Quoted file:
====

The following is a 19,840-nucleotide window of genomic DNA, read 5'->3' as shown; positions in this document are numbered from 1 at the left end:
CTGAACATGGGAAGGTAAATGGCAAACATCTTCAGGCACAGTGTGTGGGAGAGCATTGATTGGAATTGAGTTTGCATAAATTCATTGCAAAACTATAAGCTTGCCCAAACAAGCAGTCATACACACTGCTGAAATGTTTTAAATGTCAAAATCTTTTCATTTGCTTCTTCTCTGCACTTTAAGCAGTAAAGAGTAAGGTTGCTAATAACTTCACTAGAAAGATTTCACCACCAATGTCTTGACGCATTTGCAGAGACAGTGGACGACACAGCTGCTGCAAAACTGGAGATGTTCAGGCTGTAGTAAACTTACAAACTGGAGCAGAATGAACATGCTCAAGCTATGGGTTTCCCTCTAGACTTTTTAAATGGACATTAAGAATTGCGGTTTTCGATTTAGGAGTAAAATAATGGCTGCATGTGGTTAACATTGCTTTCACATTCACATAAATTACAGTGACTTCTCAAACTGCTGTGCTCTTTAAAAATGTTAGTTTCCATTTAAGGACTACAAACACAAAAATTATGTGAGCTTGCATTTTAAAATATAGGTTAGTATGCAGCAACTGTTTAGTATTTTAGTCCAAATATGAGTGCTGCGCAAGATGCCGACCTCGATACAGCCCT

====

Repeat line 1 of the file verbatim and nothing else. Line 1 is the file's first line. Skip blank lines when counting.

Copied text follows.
The following is a 19,840-nucleotide window of genomic DNA, read 5'->3' as shown; positions in this document are numbered from 1 at the left end: